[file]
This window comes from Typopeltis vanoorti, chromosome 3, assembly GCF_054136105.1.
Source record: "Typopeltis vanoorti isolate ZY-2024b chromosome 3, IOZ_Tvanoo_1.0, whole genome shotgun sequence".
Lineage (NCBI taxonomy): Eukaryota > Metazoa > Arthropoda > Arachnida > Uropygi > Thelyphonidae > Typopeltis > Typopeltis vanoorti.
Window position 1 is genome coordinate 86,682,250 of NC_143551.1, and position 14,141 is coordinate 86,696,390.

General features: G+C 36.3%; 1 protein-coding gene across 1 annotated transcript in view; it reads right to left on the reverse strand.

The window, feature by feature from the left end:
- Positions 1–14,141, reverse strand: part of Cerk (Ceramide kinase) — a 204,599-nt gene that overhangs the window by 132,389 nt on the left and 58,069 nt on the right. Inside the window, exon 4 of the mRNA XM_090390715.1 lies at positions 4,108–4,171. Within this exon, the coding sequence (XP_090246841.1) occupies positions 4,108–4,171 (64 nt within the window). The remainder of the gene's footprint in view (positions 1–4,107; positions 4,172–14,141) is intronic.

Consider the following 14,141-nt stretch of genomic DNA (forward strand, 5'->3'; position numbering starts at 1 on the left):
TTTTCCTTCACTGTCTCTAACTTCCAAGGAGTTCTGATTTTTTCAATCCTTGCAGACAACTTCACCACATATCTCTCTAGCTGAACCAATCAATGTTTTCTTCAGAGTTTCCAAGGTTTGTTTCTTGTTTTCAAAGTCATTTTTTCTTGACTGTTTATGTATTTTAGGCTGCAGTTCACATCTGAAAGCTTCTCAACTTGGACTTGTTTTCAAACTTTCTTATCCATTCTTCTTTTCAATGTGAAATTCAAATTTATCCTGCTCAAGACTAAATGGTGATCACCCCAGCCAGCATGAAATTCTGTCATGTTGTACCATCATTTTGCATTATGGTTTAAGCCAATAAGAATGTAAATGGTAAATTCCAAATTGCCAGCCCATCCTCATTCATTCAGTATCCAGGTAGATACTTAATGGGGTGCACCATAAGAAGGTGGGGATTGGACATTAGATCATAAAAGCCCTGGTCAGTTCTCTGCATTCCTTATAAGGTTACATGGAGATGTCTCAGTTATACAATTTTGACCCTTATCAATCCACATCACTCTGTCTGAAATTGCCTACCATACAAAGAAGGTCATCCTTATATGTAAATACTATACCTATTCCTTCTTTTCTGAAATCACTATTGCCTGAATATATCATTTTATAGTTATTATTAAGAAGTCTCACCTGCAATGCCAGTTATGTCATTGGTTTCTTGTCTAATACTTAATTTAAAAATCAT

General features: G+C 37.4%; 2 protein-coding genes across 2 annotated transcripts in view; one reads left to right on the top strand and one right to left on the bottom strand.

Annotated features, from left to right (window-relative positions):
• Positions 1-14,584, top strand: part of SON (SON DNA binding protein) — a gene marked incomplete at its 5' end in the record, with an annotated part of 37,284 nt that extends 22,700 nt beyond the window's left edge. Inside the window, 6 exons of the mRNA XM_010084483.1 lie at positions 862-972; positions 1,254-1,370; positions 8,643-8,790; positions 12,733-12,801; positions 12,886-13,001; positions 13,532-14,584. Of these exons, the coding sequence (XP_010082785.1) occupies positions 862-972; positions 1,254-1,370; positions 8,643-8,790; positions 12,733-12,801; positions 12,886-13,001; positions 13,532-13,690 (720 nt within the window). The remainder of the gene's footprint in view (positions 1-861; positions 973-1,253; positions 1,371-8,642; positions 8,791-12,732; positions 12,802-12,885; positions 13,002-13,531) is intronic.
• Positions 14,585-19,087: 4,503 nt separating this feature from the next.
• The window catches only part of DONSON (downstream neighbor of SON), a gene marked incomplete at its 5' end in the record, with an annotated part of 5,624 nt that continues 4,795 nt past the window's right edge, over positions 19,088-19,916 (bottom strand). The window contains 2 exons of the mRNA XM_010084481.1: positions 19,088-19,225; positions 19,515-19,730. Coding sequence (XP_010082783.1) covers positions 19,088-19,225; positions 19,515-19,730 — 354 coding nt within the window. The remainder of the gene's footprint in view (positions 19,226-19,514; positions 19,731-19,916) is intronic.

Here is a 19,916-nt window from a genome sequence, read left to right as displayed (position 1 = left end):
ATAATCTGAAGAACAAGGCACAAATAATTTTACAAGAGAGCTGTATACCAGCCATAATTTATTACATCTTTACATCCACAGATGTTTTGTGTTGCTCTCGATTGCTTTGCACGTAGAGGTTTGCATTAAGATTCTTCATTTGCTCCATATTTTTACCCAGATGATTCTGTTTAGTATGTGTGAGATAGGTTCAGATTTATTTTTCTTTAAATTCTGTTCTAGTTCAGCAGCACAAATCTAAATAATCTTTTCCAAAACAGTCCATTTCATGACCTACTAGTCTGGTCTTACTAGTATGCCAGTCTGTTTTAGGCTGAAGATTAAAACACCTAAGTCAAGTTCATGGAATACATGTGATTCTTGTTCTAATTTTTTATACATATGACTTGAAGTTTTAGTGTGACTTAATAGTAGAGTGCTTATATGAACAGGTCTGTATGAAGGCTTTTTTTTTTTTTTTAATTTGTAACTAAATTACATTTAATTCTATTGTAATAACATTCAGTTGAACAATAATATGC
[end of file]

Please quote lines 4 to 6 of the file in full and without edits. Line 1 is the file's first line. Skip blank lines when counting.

Window position 1 is genome coordinate 86,682,250 of NC_143551.1, and position 14,141 is coordinate 86,696,390.

General features: G+C 36.3%; 1 protein-coding gene across 1 annotated transcript in view; it reads right to left on the reverse strand.

The window, feature by feature from the left end: